“While the main reason for this law was to prevent confessions being elicited by torture or other violent means, this was also a way to reduce significantly the frequency of executions,” he said.

After reviewing the many Talmudic writings on the subject, Leibowitz wrote in an email, “I believe it shows a ‘trajectory’ – a movement toward mitigating, reducing and finally eliminating capital punishment.”

During 2014, seven states executed a total of 35 prisoners, four fewer than the number executed in 2013, according to the Bureau of Justice Statistics.

Maryland repealed the death penalty in 2013, and this year, O’Malley commuted the sentences of the four remaining death row inmates. Since 1923, the state has executed 85 men and no women, mostly by hanging.

In Virginia, where capital punishment is still the law, there are eight men on death row, which is the same number as were in 2014. The last execution in Virginia took place in 2013, said Lisa Kinney, spokesperson for the Virginia Department of Corrections.

In Pennsylvania, Wolf’s moratorium on the death penalty is to remain in effect until he has reviewed a forthcoming report of the Pennsylvania Task Force and Advisory Commission on capital punishment.

“This moratorium is in no way an expression of sympathy for the guilty on death row, all of whom have been convicted of committing heinous crimes. This decision is based on a flawed system that has been proven to be an endless cycle of court proceedings as well as ineffective, unjust and expensive. Since the reinstatement of the death penalty, 150 people have been exonerated from death row nationwide, including six men in Pennsylvania,” Wolf said in announcing his moratorium on the death penalty.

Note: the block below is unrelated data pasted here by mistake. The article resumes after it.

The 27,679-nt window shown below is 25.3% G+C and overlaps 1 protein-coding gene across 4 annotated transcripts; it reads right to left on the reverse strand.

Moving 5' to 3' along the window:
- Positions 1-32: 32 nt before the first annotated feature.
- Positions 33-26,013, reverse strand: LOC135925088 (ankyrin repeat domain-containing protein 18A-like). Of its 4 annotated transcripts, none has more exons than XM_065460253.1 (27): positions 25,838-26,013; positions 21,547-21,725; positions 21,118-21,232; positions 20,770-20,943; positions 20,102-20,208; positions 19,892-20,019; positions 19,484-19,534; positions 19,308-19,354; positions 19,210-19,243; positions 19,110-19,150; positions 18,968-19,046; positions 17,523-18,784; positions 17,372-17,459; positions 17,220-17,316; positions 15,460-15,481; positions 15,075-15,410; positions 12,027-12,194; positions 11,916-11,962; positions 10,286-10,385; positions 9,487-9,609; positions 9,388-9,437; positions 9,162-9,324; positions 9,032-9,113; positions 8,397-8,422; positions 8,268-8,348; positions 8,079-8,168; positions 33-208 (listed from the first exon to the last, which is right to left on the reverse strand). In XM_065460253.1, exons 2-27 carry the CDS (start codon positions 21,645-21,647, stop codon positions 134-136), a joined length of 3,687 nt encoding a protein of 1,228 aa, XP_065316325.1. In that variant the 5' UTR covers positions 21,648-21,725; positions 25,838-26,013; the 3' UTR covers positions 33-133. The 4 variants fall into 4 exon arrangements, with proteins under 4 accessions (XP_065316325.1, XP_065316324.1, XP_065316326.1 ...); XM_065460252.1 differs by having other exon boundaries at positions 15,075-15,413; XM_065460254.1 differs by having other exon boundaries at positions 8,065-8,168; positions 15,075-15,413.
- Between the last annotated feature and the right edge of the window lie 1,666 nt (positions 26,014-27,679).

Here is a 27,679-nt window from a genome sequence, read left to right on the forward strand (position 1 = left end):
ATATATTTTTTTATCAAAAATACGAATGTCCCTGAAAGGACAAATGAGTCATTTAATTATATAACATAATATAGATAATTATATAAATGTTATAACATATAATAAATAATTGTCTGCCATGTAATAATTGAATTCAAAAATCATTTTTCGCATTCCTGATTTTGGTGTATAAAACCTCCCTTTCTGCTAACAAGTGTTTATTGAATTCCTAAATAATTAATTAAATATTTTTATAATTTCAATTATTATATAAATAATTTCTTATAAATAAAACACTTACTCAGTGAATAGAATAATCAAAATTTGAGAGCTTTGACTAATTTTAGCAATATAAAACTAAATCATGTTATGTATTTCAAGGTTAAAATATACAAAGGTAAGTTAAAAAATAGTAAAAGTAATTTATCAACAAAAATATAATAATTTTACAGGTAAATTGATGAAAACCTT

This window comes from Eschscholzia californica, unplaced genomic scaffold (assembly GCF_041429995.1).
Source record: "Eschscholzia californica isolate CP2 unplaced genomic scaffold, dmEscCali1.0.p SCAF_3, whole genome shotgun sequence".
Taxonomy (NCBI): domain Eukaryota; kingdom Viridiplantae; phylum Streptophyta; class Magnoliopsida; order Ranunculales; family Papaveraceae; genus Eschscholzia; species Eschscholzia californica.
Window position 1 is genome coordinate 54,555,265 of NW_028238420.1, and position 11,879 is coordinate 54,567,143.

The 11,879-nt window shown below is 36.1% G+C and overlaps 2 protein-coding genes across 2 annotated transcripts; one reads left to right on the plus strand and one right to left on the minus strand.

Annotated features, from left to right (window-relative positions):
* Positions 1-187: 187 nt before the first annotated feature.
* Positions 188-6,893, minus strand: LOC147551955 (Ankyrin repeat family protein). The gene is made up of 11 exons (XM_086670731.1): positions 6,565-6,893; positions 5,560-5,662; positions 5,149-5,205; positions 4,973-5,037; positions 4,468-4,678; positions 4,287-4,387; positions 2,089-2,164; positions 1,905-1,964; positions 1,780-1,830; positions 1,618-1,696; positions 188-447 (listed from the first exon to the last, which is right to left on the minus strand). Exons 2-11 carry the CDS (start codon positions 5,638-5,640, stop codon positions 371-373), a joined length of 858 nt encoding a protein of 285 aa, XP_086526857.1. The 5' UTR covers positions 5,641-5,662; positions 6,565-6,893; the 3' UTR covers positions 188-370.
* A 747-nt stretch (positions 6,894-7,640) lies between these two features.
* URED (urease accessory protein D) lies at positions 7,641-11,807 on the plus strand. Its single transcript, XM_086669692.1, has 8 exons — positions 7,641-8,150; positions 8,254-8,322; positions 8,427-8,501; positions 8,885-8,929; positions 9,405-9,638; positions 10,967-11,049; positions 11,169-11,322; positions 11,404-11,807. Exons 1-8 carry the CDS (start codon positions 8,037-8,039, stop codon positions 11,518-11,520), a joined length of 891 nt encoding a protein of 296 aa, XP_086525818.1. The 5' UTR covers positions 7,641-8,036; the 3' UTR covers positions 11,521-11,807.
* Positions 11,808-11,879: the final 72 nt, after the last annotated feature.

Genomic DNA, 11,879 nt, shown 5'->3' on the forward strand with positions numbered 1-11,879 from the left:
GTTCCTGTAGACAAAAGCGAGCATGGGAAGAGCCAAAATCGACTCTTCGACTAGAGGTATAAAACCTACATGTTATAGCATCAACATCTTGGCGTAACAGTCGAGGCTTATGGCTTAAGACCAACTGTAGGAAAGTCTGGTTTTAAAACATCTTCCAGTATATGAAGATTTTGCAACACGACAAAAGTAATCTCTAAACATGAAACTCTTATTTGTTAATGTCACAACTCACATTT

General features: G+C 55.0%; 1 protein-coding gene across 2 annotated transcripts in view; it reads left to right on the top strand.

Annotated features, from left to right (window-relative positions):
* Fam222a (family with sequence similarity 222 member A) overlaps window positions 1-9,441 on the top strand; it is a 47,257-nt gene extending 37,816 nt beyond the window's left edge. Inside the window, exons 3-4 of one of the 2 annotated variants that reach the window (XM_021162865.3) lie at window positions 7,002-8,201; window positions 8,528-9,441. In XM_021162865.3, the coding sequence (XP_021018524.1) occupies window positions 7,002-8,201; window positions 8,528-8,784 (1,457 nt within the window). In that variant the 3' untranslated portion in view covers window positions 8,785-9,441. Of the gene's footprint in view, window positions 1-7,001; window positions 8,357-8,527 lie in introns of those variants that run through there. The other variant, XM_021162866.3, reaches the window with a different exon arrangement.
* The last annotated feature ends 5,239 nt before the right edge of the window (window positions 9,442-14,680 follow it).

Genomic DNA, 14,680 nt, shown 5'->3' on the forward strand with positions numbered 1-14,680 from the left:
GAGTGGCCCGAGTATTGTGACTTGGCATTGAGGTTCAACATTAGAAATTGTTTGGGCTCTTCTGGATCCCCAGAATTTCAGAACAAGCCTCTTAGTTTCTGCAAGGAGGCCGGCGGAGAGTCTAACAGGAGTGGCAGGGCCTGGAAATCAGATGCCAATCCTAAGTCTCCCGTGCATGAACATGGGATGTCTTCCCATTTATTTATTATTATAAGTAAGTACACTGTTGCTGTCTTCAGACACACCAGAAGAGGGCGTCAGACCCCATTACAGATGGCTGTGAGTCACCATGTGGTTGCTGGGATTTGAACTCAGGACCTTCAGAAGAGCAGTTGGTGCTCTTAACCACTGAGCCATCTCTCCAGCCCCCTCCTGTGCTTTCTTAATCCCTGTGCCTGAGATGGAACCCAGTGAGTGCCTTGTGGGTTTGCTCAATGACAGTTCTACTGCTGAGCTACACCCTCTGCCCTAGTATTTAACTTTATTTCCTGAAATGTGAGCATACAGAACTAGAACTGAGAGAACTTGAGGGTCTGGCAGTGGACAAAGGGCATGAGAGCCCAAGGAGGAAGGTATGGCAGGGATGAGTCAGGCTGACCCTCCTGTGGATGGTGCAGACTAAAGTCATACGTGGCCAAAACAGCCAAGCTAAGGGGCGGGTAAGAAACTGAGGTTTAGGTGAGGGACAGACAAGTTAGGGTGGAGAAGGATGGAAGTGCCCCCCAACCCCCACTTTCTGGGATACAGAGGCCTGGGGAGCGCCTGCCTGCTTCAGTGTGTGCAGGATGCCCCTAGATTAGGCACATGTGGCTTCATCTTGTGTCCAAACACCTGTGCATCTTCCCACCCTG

The Reform Action Center of Reform Judaism praised Wolf’s action, noting the movement has long been opposed to the death penalty because it believes in the sanctity of life.

“There is no crime for which the taking of human life by society is justified and that it is the obligation of society to evolve other methods in dealing with crime,” according to the 1959 resolution.

But Wolf’s move was not universally praised. Philadelphia District Attorney R. Seth Williams has petitioned the Pennsylvania Supreme Court to reject Wolf’s reprieve, calling it an unconstitutional takeover of powers that belong to the legislature, courts and pardons board.

Wolf’s reprieve only applies only to Terrance Williams, who was scheduled to be executed March 4.

It does not affect Richard Baumhammers, although he too is on death row. He has another level of appeals, said Caroline Roberto, an attorney who previously represented him.

He was convicted of killing five people and paralyzing a sixth person in a two-hour rampage on April 28, 2000, in Pittsburgh. Baumhammers was found guilty of killing Anita Gordon, his 63-year-old next-door neighbor, and then driving to Beth El Congregation, where Gordon had been a member, and firing into the windows of the building as well as spray-painting two red swastikas on the building. He also shattered the glass windows with gunfire at nearby Ahavath Achim Congregation in Carnegie.

Rabbi Alex Greenbaum is the spiritual leader of Beth El Congregation today. In a perfect legal system, he said, capital punishment would be acceptable, but “there is no perfect system,” Greenbaum said. Also, Greenbaum said, Jewish tradition decrees that punishment should come quickly. In today’s legal system, the death penalty is dragged out for years, he said.